Michael Flynn’s resignation as national security adviser has rightly received more attention, but it wasn’t even the first personnel snafu in the administration that week. It wasn’t even the first national-security personnel snafu that week. A few days earlier, President Donald Trump had denied Secretary of State Rex Tillerson’s request that Elliott Abrams be nominated to be his deputy.
These two stories tell us a few things about how the Trump administration operates.
Trump wants loyalists. Flynn was selected in large part because he was an early and vociferous Trump backer, and Trump said no to Abrams after learning that the longtime Republican foreign-policy hand had criticized him during the campaign.
Trump was accused of being “thin-skinned” when the Abrams story went public, but it is entirely normal and reasonable for a president to favor people who backed him. Trump has actually been more willing than most presidents to appoint people who said extremely harsh things about him. Rick Perry called Trump a “cancer on conservatism” and “a barking carnival act,” and now he is Trump’s nominee for energy secretary.
There aren’t enough qualified loyalists to staff Trump’s administration. That’s why Trump has had to appoint people who have in the past severely criticized him. It’s also part of the reason he is so short-staffed, especially when it comes to national security. A very high proportion of the Republican foreign-policy intelligentsia opposed him in the primaries and even in the general election, both because he sometimes argued for a more restrained foreign policy than Republicans usually favor and because he seemed like an erratic leader.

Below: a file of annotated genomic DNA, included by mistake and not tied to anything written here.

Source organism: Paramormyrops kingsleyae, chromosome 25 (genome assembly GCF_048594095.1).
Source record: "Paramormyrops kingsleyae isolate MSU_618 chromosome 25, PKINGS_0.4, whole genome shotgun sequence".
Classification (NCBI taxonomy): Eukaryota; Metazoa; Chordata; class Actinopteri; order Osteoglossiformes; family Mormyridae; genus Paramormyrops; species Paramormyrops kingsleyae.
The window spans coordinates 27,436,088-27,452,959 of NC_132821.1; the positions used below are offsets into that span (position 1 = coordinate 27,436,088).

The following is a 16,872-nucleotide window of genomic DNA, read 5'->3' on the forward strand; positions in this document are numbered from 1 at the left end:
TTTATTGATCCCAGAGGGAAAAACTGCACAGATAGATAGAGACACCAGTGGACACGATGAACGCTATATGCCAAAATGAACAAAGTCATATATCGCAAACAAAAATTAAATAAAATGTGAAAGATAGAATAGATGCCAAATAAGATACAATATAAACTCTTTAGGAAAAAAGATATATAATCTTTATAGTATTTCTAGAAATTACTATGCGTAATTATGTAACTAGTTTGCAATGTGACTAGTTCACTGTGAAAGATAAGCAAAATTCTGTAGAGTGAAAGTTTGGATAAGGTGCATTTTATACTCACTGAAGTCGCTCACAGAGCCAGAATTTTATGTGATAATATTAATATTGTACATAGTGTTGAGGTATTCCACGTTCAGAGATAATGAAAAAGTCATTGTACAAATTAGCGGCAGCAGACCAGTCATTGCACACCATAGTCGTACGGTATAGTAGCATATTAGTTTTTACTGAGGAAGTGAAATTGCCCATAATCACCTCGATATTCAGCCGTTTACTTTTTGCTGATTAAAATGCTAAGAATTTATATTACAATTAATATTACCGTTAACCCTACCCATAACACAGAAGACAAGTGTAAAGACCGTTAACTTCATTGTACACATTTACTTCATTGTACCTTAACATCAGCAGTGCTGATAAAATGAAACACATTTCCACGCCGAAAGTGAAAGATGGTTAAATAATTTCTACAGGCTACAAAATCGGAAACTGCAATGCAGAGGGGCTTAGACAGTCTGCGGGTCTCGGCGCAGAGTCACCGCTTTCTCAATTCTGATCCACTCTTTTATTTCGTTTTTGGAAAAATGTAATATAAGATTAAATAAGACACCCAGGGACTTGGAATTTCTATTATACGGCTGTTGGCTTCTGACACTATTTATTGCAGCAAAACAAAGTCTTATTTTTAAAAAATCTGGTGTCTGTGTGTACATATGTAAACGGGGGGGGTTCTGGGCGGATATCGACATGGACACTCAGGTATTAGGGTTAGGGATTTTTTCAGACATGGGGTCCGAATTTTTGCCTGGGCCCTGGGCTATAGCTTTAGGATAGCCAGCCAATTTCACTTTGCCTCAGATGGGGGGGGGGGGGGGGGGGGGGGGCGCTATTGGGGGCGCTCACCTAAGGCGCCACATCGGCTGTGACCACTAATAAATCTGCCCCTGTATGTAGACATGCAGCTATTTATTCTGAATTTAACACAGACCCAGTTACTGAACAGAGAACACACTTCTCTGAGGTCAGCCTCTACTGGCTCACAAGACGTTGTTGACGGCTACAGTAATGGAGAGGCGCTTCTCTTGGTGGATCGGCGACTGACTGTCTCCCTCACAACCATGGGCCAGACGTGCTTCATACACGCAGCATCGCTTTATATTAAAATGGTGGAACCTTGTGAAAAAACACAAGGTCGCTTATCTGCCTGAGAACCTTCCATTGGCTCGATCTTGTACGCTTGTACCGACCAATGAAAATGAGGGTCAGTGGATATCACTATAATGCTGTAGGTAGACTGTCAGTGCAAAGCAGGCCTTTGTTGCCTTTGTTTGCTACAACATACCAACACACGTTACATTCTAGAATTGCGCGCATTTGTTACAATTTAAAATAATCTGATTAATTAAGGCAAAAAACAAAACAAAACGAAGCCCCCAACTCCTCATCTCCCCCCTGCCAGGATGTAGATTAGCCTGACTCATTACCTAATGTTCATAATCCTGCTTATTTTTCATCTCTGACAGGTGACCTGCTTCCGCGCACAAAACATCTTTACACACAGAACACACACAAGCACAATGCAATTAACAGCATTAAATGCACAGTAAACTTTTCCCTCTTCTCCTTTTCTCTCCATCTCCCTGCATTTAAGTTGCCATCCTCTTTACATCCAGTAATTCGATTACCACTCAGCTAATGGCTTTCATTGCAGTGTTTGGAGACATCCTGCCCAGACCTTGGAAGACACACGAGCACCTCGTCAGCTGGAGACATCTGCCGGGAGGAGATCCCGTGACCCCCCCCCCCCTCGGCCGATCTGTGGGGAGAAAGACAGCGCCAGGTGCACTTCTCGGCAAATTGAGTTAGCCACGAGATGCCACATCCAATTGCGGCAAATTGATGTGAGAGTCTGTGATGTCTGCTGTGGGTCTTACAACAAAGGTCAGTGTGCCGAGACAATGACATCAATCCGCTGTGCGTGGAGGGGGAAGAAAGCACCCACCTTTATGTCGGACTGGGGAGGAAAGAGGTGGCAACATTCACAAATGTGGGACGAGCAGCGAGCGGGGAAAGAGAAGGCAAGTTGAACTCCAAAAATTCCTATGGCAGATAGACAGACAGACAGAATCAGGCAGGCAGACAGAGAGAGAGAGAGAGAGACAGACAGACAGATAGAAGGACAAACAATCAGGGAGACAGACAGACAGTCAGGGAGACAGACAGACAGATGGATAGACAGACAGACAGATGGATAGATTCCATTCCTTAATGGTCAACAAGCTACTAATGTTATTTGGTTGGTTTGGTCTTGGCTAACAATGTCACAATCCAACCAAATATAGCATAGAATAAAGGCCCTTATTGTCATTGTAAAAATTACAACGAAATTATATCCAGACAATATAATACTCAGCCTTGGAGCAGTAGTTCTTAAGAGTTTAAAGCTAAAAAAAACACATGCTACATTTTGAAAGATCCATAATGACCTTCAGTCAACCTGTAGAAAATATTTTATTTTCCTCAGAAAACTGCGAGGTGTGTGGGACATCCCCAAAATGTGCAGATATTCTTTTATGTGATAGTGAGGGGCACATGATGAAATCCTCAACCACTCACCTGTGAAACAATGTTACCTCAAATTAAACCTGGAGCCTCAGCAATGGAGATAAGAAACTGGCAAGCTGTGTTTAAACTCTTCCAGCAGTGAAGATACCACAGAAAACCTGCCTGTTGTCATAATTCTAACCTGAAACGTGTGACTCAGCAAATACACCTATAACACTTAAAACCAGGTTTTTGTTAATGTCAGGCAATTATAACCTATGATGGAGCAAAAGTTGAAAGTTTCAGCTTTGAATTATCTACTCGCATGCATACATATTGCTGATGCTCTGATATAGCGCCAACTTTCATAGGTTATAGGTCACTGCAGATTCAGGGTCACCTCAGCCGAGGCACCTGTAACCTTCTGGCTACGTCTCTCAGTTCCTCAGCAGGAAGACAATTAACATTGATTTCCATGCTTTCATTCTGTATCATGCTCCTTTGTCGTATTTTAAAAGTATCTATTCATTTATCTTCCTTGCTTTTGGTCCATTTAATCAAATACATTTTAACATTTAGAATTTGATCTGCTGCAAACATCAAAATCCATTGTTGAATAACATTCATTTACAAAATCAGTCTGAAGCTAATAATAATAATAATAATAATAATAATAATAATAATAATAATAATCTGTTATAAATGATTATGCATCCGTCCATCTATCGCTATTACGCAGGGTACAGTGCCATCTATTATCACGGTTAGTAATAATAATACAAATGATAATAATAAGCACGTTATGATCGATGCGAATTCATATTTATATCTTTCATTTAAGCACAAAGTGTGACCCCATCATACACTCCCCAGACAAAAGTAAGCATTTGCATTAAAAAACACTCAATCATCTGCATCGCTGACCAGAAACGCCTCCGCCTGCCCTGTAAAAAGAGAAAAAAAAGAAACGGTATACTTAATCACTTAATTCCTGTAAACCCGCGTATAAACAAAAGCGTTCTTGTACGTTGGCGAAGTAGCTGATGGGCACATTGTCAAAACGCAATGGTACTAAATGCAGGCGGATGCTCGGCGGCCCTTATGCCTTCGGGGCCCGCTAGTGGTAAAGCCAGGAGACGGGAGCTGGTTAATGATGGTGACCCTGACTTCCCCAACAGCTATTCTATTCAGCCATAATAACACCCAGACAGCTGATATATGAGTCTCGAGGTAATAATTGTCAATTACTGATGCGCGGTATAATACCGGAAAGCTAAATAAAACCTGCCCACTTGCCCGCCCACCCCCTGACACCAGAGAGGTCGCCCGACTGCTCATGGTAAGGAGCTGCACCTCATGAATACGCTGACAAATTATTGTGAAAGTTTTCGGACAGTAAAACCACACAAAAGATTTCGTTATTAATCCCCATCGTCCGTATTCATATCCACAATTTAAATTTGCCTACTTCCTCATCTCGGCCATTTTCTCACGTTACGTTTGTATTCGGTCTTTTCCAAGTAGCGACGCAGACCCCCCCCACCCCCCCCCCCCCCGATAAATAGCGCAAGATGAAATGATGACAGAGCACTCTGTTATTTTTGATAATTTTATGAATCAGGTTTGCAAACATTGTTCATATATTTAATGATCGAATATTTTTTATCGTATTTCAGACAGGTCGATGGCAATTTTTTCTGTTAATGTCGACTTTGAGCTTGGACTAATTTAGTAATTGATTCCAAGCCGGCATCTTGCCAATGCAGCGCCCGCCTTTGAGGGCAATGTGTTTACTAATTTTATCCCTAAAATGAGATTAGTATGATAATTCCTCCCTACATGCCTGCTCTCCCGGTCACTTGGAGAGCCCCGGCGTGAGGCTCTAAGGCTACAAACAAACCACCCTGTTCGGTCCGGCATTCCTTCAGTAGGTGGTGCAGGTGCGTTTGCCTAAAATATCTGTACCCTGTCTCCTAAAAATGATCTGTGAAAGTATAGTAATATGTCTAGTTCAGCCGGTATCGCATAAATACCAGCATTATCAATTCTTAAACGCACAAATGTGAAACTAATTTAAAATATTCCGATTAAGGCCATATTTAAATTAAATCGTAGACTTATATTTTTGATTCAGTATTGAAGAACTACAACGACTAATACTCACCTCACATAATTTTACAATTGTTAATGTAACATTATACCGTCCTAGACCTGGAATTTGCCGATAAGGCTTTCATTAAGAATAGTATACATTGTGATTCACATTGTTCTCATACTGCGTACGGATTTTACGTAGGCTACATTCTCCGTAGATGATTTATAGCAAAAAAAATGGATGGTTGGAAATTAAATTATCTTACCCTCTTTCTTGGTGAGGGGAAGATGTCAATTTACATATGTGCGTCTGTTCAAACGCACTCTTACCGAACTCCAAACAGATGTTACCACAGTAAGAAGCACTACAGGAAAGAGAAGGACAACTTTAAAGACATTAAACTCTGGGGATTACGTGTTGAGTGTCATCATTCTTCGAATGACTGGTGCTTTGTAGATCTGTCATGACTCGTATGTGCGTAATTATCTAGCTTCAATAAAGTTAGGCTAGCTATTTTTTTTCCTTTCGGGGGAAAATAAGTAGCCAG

The Trump White House uses different criteria for positions that require Senate confirmation and those that don’t. In general, the people Trump is nominating are less controversial and more widely respected than the people he is appointing. Flynn and Stephen Bannon got jobs that don’t require Senate confirmations. Tillerson and Nikki Haley got jobs that do.
Trump’s critics have complained that the Republican Congress is not acting as a check on him, but to some extent it is. The administration seems to know that it can go only so far without losing too many Senate Republicans.
There’s a management problem. Either Trump is being arbitrary about his desire for loyalists, or his underlings are not keeping him adequately informed about the people he is considering. A meeting among Trump, Tillerson and Abrams reportedly went well, and Trump learned only afterward about Abrams’s criticisms of him.
A well-running process would not have allowed this to happen. Even in a factionalized White House, Trump’s aides should have either made it clear to Tillerson that Abrams’s history ruled him out, or informed Trump about that history. Instead the president wasted some valuable time, and Tillerson lost some valuable credibility.
The fact that Flynn had to leave the administration after the shortest tenure as national security adviser in history has far greater repercussions than the fact that Abrams wasn’t allowed to enter it in the first place. Neither story speaks well of the judgment and competence of the people working in this administration, or of the man at its top.
By Ramesh Ponnuru
Ramesh Ponnuru is a Bloomberg View columnist. He is a senior editor of National Review and the author of “The Party of Death: The Democrats, the Media, the Courts, and the Disregard for Human Life.” –Ed.